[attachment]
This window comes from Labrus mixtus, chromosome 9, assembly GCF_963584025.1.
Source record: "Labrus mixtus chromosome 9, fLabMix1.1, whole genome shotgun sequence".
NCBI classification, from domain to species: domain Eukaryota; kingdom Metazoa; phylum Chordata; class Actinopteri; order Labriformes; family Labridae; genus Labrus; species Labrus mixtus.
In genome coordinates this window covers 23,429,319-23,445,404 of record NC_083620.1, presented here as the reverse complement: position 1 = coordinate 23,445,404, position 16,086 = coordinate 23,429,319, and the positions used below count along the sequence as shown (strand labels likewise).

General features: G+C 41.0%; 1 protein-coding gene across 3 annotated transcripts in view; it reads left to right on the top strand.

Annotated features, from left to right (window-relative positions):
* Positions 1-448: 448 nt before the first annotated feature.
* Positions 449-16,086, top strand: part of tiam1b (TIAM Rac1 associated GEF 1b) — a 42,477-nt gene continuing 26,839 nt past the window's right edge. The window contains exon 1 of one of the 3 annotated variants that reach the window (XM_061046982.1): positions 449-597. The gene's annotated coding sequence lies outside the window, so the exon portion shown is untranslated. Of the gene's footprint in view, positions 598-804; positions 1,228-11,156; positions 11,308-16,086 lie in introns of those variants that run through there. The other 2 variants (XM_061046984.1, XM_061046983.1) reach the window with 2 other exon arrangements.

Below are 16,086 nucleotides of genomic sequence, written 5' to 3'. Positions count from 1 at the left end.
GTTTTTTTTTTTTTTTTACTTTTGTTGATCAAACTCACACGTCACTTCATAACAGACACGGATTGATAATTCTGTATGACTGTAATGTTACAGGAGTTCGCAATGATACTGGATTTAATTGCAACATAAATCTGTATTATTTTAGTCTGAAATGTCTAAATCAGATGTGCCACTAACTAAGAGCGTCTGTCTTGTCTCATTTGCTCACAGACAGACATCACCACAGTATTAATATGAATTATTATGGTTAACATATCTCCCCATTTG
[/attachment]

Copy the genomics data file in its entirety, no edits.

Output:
This window comes from Labrus mixtus, chromosome 9, assembly GCF_963584025.1.
Source record: "Labrus mixtus chromosome 9, fLabMix1.1, whole genome shotgun sequence".
NCBI classification, from domain to species: domain Eukaryota; kingdom Metazoa; phylum Chordata; class Actinopteri; order Labriformes; family Labridae; genus Labrus; species Labrus mixtus.
In genome coordinates this window covers 23,429,319-23,445,404 of record NC_083620.1, presented here as the reverse complement: position 1 = coordinate 23,445,404, position 16,086 = coordinate 23,429,319, and the positions used below count along the sequence as shown (strand labels likewise).

General features: G+C 41.0%; 1 protein-coding gene across 3 annotated transcripts in view; it reads left to right on the top strand.

Annotated features, from left to right (window-relative positions):
* Positions 1-448: 448 nt before the first annotated feature.
* Positions 449-16,086, top strand: part of tiam1b (TIAM Rac1 associated GEF 1b) — a 42,477-nt gene continuing 26,839 nt past the window's right edge. The window contains exon 1 of one of the 3 annotated variants that reach the window (XM_061046982.1): positions 449-597. The gene's annotated coding sequence lies outside the window, so the exon portion shown is untranslated. Of the gene's footprint in view, positions 598-804; positions 1,228-11,156; positions 11,308-16,086 lie in introns of those variants that run through there. The other 2 variants (XM_061046984.1, XM_061046983.1) reach the window with 2 other exon arrangements.

Below are 16,086 nucleotides of genomic sequence, written 5' to 3'. Positions count from 1 at the left end.
GTTTTTTTTTTTTTTTTACTTTTGTTGATCAAACTCACACGTCACTTCATAACAGACACGGATTGATAATTCTGTATGACTGTAATGTTACAGGAGTTCGCAATGATACTGGATTTAATTGCAACATAAATCTGTATTATTTTAGTCTGAAATGTCTAAATCAGATGTGCCACTAACTAAGAGCGTCTGTCTTGTCTCATTTGCTCACAGACAGACATCACCACAGTATTAATATGAATTATTATGGTTAACATATCTCCCCATTTG